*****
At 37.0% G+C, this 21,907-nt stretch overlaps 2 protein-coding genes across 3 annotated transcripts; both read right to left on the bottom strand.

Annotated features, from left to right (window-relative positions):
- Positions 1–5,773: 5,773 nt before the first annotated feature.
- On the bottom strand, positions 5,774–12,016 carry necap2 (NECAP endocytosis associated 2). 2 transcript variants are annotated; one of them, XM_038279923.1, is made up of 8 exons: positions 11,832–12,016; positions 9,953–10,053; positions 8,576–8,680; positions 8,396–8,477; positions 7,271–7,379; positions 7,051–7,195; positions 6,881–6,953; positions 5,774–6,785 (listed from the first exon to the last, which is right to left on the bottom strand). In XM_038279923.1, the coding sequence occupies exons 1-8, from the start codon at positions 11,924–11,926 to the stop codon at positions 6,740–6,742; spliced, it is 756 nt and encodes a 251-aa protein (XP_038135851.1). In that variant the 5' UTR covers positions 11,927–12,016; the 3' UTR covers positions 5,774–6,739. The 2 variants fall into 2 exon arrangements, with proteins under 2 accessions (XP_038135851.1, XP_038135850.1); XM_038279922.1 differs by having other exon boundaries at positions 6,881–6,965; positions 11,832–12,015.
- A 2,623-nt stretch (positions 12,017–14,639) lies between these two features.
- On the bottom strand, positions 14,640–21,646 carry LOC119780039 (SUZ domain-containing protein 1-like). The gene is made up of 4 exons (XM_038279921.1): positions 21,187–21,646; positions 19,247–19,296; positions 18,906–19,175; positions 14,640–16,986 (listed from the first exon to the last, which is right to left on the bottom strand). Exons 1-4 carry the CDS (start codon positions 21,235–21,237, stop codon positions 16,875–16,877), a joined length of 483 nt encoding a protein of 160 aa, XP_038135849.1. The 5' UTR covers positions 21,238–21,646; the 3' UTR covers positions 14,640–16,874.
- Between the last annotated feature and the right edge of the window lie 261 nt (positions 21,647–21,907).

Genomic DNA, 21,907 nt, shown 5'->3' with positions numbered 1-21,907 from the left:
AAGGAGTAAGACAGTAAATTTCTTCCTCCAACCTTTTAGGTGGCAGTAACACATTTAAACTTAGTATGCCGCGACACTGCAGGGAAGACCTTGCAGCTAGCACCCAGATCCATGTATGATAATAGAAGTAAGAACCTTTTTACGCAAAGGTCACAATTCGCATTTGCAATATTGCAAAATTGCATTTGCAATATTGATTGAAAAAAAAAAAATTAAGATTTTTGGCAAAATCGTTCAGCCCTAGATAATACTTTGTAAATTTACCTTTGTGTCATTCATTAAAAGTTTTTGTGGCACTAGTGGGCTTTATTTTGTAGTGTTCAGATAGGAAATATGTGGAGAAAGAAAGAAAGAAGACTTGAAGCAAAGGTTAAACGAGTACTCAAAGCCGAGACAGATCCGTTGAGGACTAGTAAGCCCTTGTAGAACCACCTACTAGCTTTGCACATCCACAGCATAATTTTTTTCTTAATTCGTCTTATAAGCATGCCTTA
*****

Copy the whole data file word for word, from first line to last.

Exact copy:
At 37.0% G+C, this 21,907-nt stretch overlaps 2 protein-coding genes across 3 annotated transcripts; both read right to left on the bottom strand.

Annotated features, from left to right (window-relative positions):
- Positions 1–5,773: 5,773 nt before the first annotated feature.
- On the bottom strand, positions 5,774–12,016 carry necap2 (NECAP endocytosis associated 2). 2 transcript variants are annotated; one of them, XM_038279923.1, is made up of 8 exons: positions 11,832–12,016; positions 9,953–10,053; positions 8,576–8,680; positions 8,396–8,477; positions 7,271–7,379; positions 7,051–7,195; positions 6,881–6,953; positions 5,774–6,785 (listed from the first exon to the last, which is right to left on the bottom strand). In XM_038279923.1, the coding sequence occupies exons 1-8, from the start codon at positions 11,924–11,926 to the stop codon at positions 6,740–6,742; spliced, it is 756 nt and encodes a 251-aa protein (XP_038135851.1). In that variant the 5' UTR covers positions 11,927–12,016; the 3' UTR covers positions 5,774–6,739. The 2 variants fall into 2 exon arrangements, with proteins under 2 accessions (XP_038135851.1, XP_038135850.1); XM_038279922.1 differs by having other exon boundaries at positions 6,881–6,965; positions 11,832–12,015.
- A 2,623-nt stretch (positions 12,017–14,639) lies between these two features.
- On the bottom strand, positions 14,640–21,646 carry LOC119780039 (SUZ domain-containing protein 1-like). The gene is made up of 4 exons (XM_038279921.1): positions 21,187–21,646; positions 19,247–19,296; positions 18,906–19,175; positions 14,640–16,986 (listed from the first exon to the last, which is right to left on the bottom strand). Exons 1-4 carry the CDS (start codon positions 21,235–21,237, stop codon positions 16,875–16,877), a joined length of 483 nt encoding a protein of 160 aa, XP_038135849.1. The 5' UTR covers positions 21,238–21,646; the 3' UTR covers positions 14,640–16,874.
- Between the last annotated feature and the right edge of the window lie 261 nt (positions 21,647–21,907).

Genomic DNA, 21,907 nt, shown 5'->3' with positions numbered 1-21,907 from the left:
AAGGAGTAAGACAGTAAATTTCTTCCTCCAACCTTTTAGGTGGCAGTAACACATTTAAACTTAGTATGCCGCGACACTGCAGGGAAGACCTTGCAGCTAGCACCCAGATCCATGTATGATAATAGAAGTAAGAACCTTTTTACGCAAAGGTCACAATTCGCATTTGCAATATTGCAAAATTGCATTTGCAATATTGATTGAAAAAAAAAAAATTAAGATTTTTGGCAAAATCGTTCAGCCCTAGATAATACTTTGTAAATTTACCTTTGTGTCATTCATTAAAAGTTTTTGTGGCACTAGTGGGCTTTATTTTGTAGTGTTCAGATAGGAAATATGTGGAGAAAGAAAGAAAGAAGACTTGAAGCAAAGGTTAAACGAGTACTCAAAGCCGAGACAGATCCGTTGAGGACTAGTAAGCCCTTGTAGAACCACCTACTAGCTTTGCACATCCACAGCATAATTTTTTTCTTAATTCGTCTTATAAGCATGCCTTA